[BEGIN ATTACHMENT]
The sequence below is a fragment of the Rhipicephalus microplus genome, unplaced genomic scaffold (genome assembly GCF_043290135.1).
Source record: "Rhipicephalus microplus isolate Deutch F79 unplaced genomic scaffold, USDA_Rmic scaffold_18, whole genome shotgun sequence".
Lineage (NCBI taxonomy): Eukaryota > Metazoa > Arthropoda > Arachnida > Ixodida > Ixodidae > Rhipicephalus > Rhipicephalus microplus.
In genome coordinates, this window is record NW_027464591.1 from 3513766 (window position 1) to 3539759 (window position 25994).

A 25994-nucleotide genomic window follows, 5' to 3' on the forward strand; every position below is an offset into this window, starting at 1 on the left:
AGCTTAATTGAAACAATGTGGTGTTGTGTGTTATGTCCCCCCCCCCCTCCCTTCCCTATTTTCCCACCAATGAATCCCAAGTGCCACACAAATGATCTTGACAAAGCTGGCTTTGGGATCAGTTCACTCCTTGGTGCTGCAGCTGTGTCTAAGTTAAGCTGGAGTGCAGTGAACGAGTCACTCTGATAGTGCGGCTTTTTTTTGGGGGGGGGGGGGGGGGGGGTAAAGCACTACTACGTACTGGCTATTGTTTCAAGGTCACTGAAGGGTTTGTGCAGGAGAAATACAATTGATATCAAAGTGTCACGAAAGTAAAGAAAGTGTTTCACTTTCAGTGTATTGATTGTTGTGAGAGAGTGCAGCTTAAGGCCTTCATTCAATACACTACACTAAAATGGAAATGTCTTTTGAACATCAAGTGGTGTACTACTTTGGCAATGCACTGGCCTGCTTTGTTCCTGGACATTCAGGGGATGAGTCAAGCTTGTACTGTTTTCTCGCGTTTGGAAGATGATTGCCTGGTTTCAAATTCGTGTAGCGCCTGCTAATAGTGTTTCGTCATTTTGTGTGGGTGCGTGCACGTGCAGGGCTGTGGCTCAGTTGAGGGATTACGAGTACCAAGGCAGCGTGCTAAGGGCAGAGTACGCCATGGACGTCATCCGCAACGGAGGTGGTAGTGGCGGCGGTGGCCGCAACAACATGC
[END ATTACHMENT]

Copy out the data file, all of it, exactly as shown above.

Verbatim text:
The sequence below is a fragment of the Rhipicephalus microplus genome, unplaced genomic scaffold (genome assembly GCF_043290135.1).
Source record: "Rhipicephalus microplus isolate Deutch F79 unplaced genomic scaffold, USDA_Rmic scaffold_18, whole genome shotgun sequence".
Lineage (NCBI taxonomy): Eukaryota > Metazoa > Arthropoda > Arachnida > Ixodida > Ixodidae > Rhipicephalus > Rhipicephalus microplus.
In genome coordinates, this window is record NW_027464591.1 from 3513766 (window position 1) to 3539759 (window position 25994).

A 25994-nucleotide genomic window follows, 5' to 3' on the forward strand; every position below is an offset into this window, starting at 1 on the left:
AGCTTAATTGAAACAATGTGGTGTTGTGTGTTATGTCCCCCCCCCCCTCCCTTCCCTATTTTCCCACCAATGAATCCCAAGTGCCACACAAATGATCTTGACAAAGCTGGCTTTGGGATCAGTTCACTCCTTGGTGCTGCAGCTGTGTCTAAGTTAAGCTGGAGTGCAGTGAACGAGTCACTCTGATAGTGCGGCTTTTTTTTGGGGGGGGGGGGGGGGGGGGTAAAGCACTACTACGTACTGGCTATTGTTTCAAGGTCACTGAAGGGTTTGTGCAGGAGAAATACAATTGATATCAAAGTGTCACGAAAGTAAAGAAAGTGTTTCACTTTCAGTGTATTGATTGTTGTGAGAGAGTGCAGCTTAAGGCCTTCATTCAATACACTACACTAAAATGGAAATGTCTTTTGAACATCAAGTGGTGTACTACTTTGGCAATGCACTGGCCTGCTTTGTTCCTGGACATTCAGGGGATGAGTCAAGCTTGTACTGTTTTCTCGCGTTTGGAAGATGATTGCCTGGTTTCAAATTCGTGTAGCGCCTGCTAATAGTGTTTCGTCATTTTGTGTGGGTGCGTGCACGTGCAGGGCTGTGGCTCAGTTGAGGGATTACGAGTACCAAGGCAGCGTGCTAAGGGCAGAGTACGCCATGGACGTCATCCGCAACGGAGGTGGTAGTGGCGGCGGTGGCCGCAACAACATGC